Apatow is intrigued with George's anesthetized humanity, and how the man who has everything at his fingertips approaches the finality of death. It's a stunning performance from Sandler (no doubt drawing from his own experience), who imparts George with captivating flavors of bitterness, shame, and work-the-room charm to create a vividly three-dimensional character, avoiding easy answers and certainly swatting down a proper Hollywood arc of redemption. Perhaps this is where "Funny People" might confuse those expecting traditional (and superb) Apatow comfort food. George is a bastard. While he reaches a summit of personal potential, he remains this hardened creature of self-centeredness, emerging from a knowing screenplay that grasps the soul of a comedian and the gig's destructive tendencies. It's a tremendously complex characterization that extends to the supporting cast, who are there to assist with the hoots, but take a few potent moments of discord for themselves.
"Funny People" isn't precious and its luxurious 145 minute running time just flies by. Thankfully, there's a bundle of laughs to help ease into the hazy psychological discomfort, with the entire cast getting in their fair share of punch lines, including amusing supporting work from Jason Schwartzman, Jonah Hill, and Aubrey Plaza. It's wonderful to watch the cast interact so fluidly, yet committed to an awkward sense of detachment that plagues the vocation. "Funny People" nails some priceless clumsy moments through improvs and situational uneasiness, but it's never a sitcom. Apatow finds reality as much as possible, though he indulges his mischievous sense of humor here and there, always to uproarious results.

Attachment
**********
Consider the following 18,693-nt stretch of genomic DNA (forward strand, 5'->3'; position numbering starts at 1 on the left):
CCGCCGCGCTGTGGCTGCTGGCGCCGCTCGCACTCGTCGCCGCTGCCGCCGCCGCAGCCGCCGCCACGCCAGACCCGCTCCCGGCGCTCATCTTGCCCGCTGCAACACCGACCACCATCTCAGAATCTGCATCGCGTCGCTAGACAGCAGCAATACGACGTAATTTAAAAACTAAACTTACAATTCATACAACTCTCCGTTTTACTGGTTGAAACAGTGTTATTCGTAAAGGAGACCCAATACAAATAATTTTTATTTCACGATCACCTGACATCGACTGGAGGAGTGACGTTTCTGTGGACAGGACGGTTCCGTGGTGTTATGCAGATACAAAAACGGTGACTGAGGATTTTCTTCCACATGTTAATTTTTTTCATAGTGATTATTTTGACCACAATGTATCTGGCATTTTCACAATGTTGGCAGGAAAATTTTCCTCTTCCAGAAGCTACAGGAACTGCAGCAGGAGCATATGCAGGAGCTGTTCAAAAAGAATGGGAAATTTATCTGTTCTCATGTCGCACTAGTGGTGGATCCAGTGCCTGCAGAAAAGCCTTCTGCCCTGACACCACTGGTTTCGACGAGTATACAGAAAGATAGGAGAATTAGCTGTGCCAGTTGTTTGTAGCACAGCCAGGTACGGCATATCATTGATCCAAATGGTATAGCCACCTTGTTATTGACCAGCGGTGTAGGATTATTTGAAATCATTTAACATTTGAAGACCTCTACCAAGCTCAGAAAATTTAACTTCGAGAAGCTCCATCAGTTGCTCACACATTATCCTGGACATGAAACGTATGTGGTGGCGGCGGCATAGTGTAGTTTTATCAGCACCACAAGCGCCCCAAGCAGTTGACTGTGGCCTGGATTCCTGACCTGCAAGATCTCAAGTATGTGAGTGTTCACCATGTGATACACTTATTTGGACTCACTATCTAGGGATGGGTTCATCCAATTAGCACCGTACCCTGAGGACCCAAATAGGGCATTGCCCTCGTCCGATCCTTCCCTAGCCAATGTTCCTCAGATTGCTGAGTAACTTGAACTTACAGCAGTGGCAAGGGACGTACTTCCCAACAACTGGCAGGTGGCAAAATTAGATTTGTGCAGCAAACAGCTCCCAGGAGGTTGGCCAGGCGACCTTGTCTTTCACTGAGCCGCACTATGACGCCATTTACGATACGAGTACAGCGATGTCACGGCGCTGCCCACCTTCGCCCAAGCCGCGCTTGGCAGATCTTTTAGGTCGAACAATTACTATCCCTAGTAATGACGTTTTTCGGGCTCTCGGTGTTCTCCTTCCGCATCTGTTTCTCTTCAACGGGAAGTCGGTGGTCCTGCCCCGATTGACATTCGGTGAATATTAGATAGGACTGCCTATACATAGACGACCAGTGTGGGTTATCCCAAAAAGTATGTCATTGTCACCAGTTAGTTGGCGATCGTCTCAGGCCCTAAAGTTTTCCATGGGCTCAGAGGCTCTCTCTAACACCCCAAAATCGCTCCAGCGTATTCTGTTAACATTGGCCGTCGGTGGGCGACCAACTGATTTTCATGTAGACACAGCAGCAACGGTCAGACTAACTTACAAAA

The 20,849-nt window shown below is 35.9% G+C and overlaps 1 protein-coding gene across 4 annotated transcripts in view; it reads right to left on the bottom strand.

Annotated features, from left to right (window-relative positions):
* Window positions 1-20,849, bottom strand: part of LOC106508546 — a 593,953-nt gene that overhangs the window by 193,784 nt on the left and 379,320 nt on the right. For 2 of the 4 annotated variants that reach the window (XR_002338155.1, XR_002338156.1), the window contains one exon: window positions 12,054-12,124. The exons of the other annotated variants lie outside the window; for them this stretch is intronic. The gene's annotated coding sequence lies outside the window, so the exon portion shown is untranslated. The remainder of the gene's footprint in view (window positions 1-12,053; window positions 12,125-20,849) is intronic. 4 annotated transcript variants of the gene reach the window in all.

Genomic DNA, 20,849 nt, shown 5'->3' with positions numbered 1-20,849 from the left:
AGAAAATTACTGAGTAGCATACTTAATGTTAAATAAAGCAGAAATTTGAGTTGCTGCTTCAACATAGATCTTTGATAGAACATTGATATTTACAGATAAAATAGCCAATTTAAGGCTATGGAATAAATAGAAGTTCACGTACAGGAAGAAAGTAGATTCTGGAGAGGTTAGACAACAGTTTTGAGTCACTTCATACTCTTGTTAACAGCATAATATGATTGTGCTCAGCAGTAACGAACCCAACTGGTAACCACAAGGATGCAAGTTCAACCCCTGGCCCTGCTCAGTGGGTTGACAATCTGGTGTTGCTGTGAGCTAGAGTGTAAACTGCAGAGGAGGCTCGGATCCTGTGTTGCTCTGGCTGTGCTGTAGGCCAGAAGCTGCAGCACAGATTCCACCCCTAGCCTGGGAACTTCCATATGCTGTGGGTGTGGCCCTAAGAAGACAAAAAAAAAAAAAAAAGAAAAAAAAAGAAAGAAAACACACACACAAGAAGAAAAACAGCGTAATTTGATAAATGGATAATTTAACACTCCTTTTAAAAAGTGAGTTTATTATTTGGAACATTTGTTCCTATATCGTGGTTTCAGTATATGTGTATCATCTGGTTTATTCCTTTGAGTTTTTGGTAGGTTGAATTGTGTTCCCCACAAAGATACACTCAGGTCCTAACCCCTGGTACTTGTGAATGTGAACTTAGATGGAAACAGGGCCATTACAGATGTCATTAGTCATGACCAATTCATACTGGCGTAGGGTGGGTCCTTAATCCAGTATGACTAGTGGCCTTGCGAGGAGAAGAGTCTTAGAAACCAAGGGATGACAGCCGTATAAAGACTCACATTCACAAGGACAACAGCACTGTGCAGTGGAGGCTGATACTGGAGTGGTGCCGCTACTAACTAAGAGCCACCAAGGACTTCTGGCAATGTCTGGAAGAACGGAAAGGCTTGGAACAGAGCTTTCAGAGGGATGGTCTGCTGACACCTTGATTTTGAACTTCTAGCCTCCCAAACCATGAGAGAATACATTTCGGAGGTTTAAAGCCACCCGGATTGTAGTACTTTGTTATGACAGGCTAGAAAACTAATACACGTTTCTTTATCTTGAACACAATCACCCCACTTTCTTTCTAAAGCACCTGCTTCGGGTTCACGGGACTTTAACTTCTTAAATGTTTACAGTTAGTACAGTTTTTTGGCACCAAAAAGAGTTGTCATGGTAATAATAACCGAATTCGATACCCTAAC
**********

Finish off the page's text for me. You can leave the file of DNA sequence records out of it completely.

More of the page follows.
The film is divided into three distinct acts, giving Apatow some air to suitably build a tangled web of urgency for George and Ira. The first act introduces the relationship between the comics and feels out the death sentence for George; the screenplay hitting bittersweet notes of remorse and frustration for the character. Act two brings George back to Laura's arms, where the comic perceives personal salvation through forgiveness, rekindling a romance that never received its proper closure. It's a lengthy detour, but one that further accentuates George's self-serving attitude and muddled vision of accomplishment. The last act has Apatow searching for an opening to tie dangling plot threads together, but it's rushed and condensed, taking the knots out of the storyline too swiftly, grinding uncomfortably against the rest of the picture's leisurely stroll. Apatow wants to get these characters to a lightning-strike place of realization, but the page is missing fitting motivations, closing "Funny People" on a frustratingly curt note.